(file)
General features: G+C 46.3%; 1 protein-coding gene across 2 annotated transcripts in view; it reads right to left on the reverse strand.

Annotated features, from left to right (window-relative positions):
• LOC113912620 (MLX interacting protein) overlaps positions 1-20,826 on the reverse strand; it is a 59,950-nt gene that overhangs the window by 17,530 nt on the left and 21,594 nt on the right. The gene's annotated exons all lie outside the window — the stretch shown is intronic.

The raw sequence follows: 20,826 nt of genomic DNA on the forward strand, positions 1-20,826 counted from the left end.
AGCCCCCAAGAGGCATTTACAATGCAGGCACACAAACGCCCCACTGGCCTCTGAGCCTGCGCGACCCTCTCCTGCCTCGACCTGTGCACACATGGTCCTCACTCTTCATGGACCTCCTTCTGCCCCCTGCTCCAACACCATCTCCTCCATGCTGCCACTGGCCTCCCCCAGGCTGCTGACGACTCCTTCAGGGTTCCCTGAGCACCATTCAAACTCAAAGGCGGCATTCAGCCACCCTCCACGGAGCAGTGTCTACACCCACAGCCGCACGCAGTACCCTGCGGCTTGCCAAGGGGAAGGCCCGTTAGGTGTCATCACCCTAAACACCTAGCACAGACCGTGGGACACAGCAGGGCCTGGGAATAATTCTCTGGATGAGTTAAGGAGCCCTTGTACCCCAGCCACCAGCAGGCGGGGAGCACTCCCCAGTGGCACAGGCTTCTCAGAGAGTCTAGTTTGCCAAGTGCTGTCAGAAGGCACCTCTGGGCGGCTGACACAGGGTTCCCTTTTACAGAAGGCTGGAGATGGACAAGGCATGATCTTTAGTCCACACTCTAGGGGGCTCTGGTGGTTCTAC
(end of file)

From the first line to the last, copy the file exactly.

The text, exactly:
General features: G+C 46.3%; 1 protein-coding gene across 2 annotated transcripts in view; it reads right to left on the reverse strand.

Annotated features, from left to right (window-relative positions):
• LOC113912620 (MLX interacting protein) overlaps positions 1-20,826 on the reverse strand; it is a 59,950-nt gene that overhangs the window by 17,530 nt on the left and 21,594 nt on the right. The gene's annotated exons all lie outside the window — the stretch shown is intronic.

The raw sequence follows: 20,826 nt of genomic DNA on the forward strand, positions 1-20,826 counted from the left end.
AGCCCCCAAGAGGCATTTACAATGCAGGCACACAAACGCCCCACTGGCCTCTGAGCCTGCGCGACCCTCTCCTGCCTCGACCTGTGCACACATGGTCCTCACTCTTCATGGACCTCCTTCTGCCCCCTGCTCCAACACCATCTCCTCCATGCTGCCACTGGCCTCCCCCAGGCTGCTGACGACTCCTTCAGGGTTCCCTGAGCACCATTCAAACTCAAAGGCGGCATTCAGCCACCCTCCACGGAGCAGTGTCTACACCCACAGCCGCACGCAGTACCCTGCGGCTTGCCAAGGGGAAGGCCCGTTAGGTGTCATCACCCTAAACACCTAGCACAGACCGTGGGACACAGCAGGGCCTGGGAATAATTCTCTGGATGAGTTAAGGAGCCCTTGTACCCCAGCCACCAGCAGGCGGGGAGCACTCCCCAGTGGCACAGGCTTCTCAGAGAGTCTAGTTTGCCAAGTGCTGTCAGAAGGCACCTCTGGGCGGCTGACACAGGGTTCCCTTTTACAGAAGGCTGGAGATGGACAAGGCATGATCTTTAGTCCACACTCTAGGGGGCTCTGGTGGTTCTAC